Delivering the official rebuttal to a presidential address to Congress has never been an especially auspicious assignment. At best it is a mixed blessing; at worse, a ticket to oblivion.
That’s what made Senator Tim Scott’s speech last week so exceptional. In both tone and content, it shows that the Senate’s only Black Republican is a rare political talent who demands attention from both his own party and the opposition. For his fellow Republicans, Scott may have hit upon the sweet spot for those trying to deal with the twin specters haunting the party: former President Donald Trump, and the wrongheaded belief that the election was stolen.
No Republican is likely to be rewarded by explicitly opposing Trump, so Scott didn’t — his only mention was to praise one of the president’s genuine achievements, Operation Warp Speed. When it comes to election integrity, Scott simply endorsed the least controversial aspects of Georgia’s recent election-reform law and ignored the others. (Notably, and admirably, he also voted to certify the results of the election four months ago.)
Beyond that, Scott personalised his response in a manner that others haven’t. He spoke of being raised by a single mother himself and saluted single parents, avoiding the sometimes condescending attitude Republicans adopt with non-traditional families.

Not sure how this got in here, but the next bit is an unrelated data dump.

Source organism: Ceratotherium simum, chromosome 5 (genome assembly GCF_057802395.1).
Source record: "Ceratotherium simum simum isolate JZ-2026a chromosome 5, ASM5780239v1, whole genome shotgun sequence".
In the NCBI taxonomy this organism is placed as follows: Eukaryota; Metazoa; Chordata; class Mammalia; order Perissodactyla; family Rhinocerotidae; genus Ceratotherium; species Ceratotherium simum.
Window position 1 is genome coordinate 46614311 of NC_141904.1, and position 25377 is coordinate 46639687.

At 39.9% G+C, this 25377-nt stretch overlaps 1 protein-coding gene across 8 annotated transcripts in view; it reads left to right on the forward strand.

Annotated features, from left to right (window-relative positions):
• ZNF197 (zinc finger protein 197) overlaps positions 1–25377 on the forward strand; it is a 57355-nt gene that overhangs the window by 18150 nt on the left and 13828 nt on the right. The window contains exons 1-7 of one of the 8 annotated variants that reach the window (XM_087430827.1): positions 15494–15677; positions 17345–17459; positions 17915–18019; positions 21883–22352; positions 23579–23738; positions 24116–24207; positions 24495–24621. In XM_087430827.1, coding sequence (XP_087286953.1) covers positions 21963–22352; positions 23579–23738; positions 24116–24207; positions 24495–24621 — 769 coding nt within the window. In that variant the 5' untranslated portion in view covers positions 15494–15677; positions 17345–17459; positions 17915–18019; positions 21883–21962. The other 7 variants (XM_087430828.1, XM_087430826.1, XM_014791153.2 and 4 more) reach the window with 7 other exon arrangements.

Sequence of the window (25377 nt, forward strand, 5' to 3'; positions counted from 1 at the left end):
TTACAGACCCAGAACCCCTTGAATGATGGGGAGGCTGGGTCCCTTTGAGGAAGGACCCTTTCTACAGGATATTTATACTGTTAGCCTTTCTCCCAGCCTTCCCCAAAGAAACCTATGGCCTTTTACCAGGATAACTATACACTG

Scott’s presentation was of the more-in-sorrow-than-in-anger variety. Yes, his “Our president seems like a good man” line was uncalled for. More justified was his criticism of President Joe Biden on a notable broken promise — that schools would largely be reopened to full-time in-person instruction by Day 100. Conversely, despite the weeks of howling from Republicans and conservative media over Biden’s mishandling of the migrant surge at the border, Scott gave the matter just a passing mention. Perhaps he’s seen the latest data from the 2020 election and knows that Republicans did even better with Latinos than projected.
Overall, Scott turned a weakness into a strength. He reiterated a charge he made in his speech last year at the Republican National Convention — over Senate Democrats filibustering his post-George Floyd police reform proposal. “My friends across the aisle seemed to want the issue more than they wanted a solution,” he said.
In fact, there was no good reason for Democrats to have blocked Scott’s measure. It certainly wasn’t perfect, but if the Senate had voted on it, the bill would have had to go to conference with a much stronger one supported by House Democrats. Negotiations — not unlike those now going on informally between Scott and Representative Karen Bass — could have produced a bill with an actual chance of becoming law.
Bringing the country together may be harder. The one line that raised the ire of many on the left was when, after sharing some personal experiences of racism, Scott nevertheless declared: “Hear me clearly: America is not a racist country.” After nearly a year of what has come to be deemed “America’s racial reckoning” — including several high-profile police shootings in the last month alone — it’s not surprising that progressives would consider Scott a naïf, a quisling or worse. And yet, consider where Scott is coming from — personally, not politically. He noted the challenges faced by his single mother. Scott managed to rise from modest circumstances to win a seat in the House and then the Senate.